No Matter What, Find the Positive!

Soprano Maria D'Amato and husband, baritone  Dimitrie Lazich.

Soprano Maria D'Amato and husband, baritone Dimitrie Lazich.

No matter what strategies you employ and how thoughtful you are, long-distance is never going to be easy. So it’s important to focus on the positives. Almost everyone I talked to stressed what a wonderful thing traveling actually is! Janai loves visiting a “new and amazing city/country that I've never been to before! I get time to focus on myself and the role that I'm preparing.” For Katherine, the relationship has changed her but she still loves the travel: “It's funny. I used to get so excited about going away on gigs before I met Stefan [her husband]. The first time I went away on a gig after I got married I would cry just thinking about going away a whole month before I left. Going away is still fun as it lets me see the world and I love singing but it aches so much more than it used to.”

It is vital to remember that when your partner is away, they are fulfilling their dreams. This keeps things in perspective for Richard Pearson: “My wife is doing what makes her happy. She deserves to be heard and the world deserves to hear her. Knowing that makes feel very proud and helps the time pass more quickly.” Angela could not agree more: “there is a great deal of admiration and respect that accompanies the anticipation of your wife/husband leaving for a gig. You are proud and excited that his or her career is thriving. This is what we've trained to do and what we are constantly working towards.” I find the joy, pride and happiness I feel for Tanya’s accomplishments equal to that which I feel for my own. They augment and guide the relationship to a better and healthier place.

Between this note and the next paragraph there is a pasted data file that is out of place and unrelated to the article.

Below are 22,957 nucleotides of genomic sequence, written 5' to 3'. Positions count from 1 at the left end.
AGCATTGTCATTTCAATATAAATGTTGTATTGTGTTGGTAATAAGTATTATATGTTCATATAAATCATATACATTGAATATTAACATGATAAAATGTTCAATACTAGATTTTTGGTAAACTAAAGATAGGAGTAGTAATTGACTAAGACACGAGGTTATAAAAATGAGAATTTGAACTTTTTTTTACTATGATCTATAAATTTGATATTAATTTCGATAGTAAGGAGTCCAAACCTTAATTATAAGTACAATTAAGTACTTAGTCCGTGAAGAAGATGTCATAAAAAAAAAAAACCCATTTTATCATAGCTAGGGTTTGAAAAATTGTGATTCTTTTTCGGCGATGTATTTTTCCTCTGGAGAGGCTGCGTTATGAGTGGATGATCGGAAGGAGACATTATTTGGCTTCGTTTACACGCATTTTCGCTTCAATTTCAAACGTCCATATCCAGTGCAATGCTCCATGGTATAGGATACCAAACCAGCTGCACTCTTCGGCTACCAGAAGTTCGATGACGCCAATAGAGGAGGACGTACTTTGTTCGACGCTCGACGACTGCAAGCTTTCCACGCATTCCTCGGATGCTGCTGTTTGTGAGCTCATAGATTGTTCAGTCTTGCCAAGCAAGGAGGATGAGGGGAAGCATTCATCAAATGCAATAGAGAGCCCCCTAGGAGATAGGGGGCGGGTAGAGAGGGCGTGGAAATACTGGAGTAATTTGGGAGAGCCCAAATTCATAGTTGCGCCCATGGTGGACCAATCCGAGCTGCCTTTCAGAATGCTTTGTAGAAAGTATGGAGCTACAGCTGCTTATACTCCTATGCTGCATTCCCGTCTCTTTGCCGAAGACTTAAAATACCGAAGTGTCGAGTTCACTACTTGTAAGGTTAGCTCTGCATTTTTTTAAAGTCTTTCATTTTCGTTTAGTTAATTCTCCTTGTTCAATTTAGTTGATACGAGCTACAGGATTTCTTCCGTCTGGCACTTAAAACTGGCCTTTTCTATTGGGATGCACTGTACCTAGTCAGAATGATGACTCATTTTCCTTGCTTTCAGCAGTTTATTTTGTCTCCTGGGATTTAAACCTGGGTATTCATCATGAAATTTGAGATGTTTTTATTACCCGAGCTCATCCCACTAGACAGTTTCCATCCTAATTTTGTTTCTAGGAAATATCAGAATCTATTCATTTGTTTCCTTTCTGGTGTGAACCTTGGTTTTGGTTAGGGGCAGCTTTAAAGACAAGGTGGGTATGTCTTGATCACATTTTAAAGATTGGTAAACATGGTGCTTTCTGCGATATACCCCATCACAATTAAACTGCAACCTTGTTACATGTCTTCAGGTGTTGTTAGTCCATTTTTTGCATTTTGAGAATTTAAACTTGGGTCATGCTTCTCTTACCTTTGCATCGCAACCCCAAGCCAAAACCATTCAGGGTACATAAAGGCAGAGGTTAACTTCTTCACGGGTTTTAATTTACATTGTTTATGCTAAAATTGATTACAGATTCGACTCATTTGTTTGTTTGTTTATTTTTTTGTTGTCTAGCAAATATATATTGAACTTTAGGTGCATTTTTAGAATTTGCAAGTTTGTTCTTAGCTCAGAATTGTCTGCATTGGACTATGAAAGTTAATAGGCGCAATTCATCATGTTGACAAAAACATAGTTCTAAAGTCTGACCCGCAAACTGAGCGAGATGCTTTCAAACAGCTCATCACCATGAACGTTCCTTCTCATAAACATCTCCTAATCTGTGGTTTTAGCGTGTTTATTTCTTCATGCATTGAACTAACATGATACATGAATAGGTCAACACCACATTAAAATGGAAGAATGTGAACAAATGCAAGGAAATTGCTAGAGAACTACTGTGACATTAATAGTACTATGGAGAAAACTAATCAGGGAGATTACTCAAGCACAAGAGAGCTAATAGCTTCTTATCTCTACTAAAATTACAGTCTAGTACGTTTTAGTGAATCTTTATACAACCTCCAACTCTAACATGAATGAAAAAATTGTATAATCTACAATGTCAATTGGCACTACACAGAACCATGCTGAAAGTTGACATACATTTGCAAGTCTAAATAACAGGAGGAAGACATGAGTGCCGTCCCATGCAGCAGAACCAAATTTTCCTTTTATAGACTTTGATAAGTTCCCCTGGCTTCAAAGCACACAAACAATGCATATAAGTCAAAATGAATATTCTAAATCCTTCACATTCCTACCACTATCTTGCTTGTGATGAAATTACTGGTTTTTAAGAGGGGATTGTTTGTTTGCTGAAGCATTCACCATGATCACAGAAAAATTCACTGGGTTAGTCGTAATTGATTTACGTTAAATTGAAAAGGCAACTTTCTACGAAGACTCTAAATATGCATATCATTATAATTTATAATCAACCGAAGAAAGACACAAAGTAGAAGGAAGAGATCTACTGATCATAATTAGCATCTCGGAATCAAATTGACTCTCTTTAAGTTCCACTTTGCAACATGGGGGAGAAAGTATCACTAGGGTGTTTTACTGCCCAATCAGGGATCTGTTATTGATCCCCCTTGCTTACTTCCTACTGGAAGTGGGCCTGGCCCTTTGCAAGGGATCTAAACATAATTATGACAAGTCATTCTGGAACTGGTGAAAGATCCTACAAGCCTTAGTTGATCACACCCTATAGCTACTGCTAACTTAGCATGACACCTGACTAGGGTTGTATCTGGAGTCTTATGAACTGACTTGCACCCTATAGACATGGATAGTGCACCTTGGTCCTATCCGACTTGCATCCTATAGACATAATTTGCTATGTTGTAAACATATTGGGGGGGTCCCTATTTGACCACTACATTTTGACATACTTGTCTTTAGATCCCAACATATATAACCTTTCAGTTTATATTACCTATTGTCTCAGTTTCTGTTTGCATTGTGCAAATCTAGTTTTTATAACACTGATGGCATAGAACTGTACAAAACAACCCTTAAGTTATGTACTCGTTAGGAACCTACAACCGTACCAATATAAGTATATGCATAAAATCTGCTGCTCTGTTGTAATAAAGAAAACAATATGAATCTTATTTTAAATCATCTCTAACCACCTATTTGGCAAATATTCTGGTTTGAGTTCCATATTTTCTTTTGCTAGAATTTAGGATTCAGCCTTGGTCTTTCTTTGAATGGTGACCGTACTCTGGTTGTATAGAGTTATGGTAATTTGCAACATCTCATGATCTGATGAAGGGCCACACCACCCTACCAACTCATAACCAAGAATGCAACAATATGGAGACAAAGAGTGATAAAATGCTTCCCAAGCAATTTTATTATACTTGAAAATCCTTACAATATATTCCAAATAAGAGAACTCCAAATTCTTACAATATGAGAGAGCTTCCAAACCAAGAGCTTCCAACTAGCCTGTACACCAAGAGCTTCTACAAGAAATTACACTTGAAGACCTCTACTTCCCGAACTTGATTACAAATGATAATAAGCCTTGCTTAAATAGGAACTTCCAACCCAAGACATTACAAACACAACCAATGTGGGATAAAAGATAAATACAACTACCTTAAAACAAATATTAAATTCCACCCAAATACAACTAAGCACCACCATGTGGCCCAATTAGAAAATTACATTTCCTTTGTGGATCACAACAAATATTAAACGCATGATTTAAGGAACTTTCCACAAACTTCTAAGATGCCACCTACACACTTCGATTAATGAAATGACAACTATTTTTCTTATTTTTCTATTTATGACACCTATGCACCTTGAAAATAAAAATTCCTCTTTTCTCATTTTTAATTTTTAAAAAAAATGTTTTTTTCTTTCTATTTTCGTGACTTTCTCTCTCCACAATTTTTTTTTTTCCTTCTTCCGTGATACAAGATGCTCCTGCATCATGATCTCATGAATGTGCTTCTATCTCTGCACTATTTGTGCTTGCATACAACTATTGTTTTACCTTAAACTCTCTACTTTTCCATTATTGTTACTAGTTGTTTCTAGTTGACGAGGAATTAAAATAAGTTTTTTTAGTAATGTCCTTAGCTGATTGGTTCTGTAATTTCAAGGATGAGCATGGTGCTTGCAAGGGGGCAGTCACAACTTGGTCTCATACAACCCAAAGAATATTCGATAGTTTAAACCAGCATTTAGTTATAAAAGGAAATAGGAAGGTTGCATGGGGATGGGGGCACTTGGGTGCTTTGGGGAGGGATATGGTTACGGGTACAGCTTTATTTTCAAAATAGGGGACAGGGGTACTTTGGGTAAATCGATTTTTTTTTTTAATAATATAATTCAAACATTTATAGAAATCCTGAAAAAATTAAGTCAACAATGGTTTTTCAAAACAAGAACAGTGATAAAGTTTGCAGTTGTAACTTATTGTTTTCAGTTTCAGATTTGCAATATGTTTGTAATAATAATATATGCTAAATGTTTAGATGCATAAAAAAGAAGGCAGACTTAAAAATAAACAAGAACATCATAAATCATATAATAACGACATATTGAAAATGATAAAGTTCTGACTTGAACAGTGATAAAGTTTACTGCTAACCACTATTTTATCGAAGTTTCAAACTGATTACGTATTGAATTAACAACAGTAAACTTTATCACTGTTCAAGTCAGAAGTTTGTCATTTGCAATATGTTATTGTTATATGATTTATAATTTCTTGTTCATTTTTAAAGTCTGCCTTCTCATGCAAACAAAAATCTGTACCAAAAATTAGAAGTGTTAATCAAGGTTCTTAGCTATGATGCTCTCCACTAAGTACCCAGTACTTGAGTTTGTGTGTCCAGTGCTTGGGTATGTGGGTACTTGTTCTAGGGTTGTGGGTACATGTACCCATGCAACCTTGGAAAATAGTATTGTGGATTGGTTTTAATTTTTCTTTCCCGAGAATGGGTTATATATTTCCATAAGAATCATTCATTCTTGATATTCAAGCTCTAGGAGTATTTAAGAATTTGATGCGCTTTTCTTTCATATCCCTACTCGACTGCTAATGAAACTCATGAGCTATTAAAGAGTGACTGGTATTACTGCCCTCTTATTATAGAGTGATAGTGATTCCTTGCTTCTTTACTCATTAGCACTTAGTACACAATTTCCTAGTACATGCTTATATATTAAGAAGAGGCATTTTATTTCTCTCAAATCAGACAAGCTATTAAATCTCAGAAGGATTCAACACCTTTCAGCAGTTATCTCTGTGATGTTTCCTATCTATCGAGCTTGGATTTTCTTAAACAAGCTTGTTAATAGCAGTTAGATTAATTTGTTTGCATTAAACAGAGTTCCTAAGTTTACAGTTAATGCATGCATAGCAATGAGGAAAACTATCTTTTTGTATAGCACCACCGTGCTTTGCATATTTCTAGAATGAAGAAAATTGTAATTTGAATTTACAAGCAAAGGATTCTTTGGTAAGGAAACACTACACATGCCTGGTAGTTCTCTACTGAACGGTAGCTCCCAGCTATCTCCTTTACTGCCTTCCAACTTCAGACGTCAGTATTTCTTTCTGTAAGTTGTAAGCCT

Above all, it seems best to use the separation to strengthen the relationship. Maria felt it made her and her husband “appreciate each other more”; for Rick “knowing that the heart will grow fonder by the absence is best way to deal with the distance”. Paul and Angela’s relationship has been strengthened by their absences: “Spending time apart makes you really appreciate the time you spend together. You learn a lot about yourself - how to deal with ups and downs of everyday life, anxiety, etc. - it makes me a stronger, wiser person which I think will make me a better partner.” Plus “we never fight and when we are together we have the best time. No time for fighting when you are gone 6 months of the year!” Katherine agrees “We have built a lot of trust”.

So no… following the (unofficial) Metropolitan Opera Guide to Long Distance Relationships is not going to solve all of a couple's problems 6 . Being apart is lame… and probably that’s a good thing. There is no opportunity to get complacent; the constant challenge of long-distance forces couples into better communication, deeper understanding and stronger commitment. And you know what? That sounds like the ingredients to a very healthy and long-lasting relationship!

Edward Hanlon, graduate of McGill University and University of Michigan, is a happy Long Island boy making good with the Metropolitan Opera. Favorite roles include Figaro, Sparafucile, Dick Deadeye, Sarastro and Nick Bottom with companies such as the Lyric Opera of Chicago, the Lincoln Center Theatre, Opera Theatre of St. Louis, Des Moines Metro Opera and the Glimmerglass Festival. He dreams of singing another Figaro with his beautiful wife, soprano Tanya Roberts. His first novel is is due to be released this summer ... at the end of the 2017-18 season ... umm... someday? Check out his website and follow him on Facebook, Twitter or Instagram.

  1. This is generally different in Europe but that is a story for another article.

  1. Her currently singing with Edmonton Opera in the frozen tundra of Canada is one of my main motivators for writing this article!

  1. Not following these is roughly similar to using one of the three unforgivable curses at Hogwarts.

  1. But let's be honest... Mr. Darcy is worth the wait!

  1. This has the effect, by the way, of making me very sleepy after dinner!